June 08, 2011
Tretchikoff: The People’s Painter at Iziko SA National Gallery
The Chinese Girl. Photos provided by the South African National Gallery
If a picture is worth a thousand words, then the late Vladimir Tretchikoff’s artworks are truly priceless.
Currently showcased in an exhibition at the Iziko South African National Gallery in the Company’s Garden until September 25, 2011 the paintings are testament to the genius that was Tretchikoff.
The Russian-born artist made South Africa his home in 1946 and from the detailed floral paintings that he favoured in the 1940s to the exquisite The Chinese Girl portrait (the very popular portrait of an Oriental woman with blue-green skin) that he created in 1950, it is clear that Tretchikoff was an abundantly talented artist.
The exhibition features originals works by this renowned artist, who died in Cape Town in 2006, that have been borrowed from their owners who hail from all over the world.
Often described as one of South Africa’s most controversial artists, Tretchi, as he is fondly called, was the first to bring art appreciation to the working class masses. With his innovative idea to sell affordable copies of his masterpieces to the less fortunate, he earned his nickname “The People’s Painter”.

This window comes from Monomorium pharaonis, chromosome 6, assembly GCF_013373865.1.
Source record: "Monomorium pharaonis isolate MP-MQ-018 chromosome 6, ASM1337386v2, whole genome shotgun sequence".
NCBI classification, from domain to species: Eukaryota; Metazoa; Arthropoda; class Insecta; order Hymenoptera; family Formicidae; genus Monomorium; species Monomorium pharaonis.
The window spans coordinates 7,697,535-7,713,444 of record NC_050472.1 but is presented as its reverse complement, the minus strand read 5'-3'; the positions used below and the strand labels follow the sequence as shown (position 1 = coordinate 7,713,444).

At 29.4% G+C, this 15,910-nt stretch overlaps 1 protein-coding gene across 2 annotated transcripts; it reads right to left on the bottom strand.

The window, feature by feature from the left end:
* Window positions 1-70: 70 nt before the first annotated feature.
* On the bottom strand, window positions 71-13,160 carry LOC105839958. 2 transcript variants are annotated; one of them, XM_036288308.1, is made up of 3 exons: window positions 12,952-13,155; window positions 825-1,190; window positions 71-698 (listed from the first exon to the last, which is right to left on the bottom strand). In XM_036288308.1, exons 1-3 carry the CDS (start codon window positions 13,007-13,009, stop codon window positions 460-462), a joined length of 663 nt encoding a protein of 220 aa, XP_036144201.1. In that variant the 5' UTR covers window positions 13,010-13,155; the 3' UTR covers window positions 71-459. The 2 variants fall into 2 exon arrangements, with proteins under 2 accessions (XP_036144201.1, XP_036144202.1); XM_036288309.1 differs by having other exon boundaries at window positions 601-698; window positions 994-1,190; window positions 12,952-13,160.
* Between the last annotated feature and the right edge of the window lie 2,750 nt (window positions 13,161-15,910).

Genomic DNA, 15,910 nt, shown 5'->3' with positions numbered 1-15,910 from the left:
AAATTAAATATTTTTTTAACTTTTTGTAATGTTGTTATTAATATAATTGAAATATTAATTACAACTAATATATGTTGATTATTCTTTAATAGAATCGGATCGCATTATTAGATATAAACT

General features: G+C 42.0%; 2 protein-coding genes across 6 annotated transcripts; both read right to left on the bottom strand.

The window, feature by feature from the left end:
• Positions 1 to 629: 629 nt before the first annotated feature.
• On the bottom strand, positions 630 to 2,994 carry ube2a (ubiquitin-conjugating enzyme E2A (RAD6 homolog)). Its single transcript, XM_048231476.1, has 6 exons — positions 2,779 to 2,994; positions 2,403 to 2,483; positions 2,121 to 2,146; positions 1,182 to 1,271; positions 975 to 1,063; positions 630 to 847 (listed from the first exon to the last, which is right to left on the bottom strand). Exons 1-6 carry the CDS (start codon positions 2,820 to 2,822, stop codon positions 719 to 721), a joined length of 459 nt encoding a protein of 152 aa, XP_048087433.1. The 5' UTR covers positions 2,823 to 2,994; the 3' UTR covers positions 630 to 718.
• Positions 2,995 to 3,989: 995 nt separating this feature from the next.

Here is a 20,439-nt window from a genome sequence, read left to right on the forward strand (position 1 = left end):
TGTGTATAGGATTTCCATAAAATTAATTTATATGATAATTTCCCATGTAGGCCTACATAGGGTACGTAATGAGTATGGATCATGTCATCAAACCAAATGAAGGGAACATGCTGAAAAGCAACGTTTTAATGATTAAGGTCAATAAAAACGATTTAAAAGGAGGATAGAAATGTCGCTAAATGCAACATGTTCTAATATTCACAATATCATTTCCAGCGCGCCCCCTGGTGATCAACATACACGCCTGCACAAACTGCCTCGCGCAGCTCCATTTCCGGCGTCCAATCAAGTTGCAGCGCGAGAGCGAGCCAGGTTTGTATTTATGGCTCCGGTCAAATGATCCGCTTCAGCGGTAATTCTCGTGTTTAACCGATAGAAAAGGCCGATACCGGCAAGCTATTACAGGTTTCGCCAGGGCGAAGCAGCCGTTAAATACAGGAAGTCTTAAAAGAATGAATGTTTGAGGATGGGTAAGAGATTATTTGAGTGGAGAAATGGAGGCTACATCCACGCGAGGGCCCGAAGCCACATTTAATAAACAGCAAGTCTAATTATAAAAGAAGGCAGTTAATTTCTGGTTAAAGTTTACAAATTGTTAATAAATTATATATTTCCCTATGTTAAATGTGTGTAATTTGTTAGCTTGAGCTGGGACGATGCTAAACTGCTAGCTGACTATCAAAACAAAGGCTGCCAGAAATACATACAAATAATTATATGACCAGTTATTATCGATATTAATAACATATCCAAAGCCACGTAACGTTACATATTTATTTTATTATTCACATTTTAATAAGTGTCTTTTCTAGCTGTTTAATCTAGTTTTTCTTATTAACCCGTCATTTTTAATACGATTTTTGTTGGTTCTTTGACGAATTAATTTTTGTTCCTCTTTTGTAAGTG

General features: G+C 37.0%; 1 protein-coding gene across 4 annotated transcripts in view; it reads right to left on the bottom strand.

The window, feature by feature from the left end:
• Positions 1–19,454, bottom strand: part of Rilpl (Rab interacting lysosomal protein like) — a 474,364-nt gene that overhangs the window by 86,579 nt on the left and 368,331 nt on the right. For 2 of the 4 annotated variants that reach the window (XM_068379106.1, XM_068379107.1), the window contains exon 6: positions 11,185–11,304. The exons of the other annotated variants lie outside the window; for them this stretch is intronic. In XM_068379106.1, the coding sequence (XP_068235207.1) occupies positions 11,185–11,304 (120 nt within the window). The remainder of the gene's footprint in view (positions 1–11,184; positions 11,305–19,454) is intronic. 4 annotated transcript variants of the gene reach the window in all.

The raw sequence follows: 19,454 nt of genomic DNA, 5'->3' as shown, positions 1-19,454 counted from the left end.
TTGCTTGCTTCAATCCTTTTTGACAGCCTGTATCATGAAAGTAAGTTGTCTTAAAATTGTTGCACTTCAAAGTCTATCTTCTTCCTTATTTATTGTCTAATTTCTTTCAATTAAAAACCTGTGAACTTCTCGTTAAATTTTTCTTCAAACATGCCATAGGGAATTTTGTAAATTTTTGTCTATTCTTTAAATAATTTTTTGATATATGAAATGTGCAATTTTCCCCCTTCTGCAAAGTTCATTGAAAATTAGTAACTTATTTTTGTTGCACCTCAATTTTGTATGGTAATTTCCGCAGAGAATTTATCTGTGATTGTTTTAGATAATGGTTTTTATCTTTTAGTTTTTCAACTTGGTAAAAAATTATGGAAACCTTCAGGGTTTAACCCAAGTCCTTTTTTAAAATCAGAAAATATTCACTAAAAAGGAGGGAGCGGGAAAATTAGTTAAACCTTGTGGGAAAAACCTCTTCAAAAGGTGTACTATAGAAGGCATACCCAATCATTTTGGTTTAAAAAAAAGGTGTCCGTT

Certainly everyone deserves to own a Tretchikoff print. What truly captured my attention and imagination was the Ten Commandments set of paintings. His interpretation of these biblical instructions is fascinating and makes you stop to ponder what they mean to you.
Another of my favourites is the Body and Soul caricature that vividly portrays a young woman’s soul leaving her body and a mother figure sobbing beside her. It is equally beautiful and disturbing.
Tretchikoff’s later paintings were influenced by his arrival in Cape Town, after his imprisonment and eventual release from Java especially the Crawfish Seller and the Zulu Girl and Melon Boy in the African collection.
Most people will flock to this exhibition for the more famous Tretchikoff works of art like the Dying Swan, as they did when he exhibited his work all around the world in the 70s. To truly appreciate this genius’s legacy, though, you need to admire all of his work. Take your time to study each one and absorb the beauty.
Tretchikoff: The People’s Painter exhibition runs at the Iziko South African National Gallery until September 25, 2011.
The Dying Swan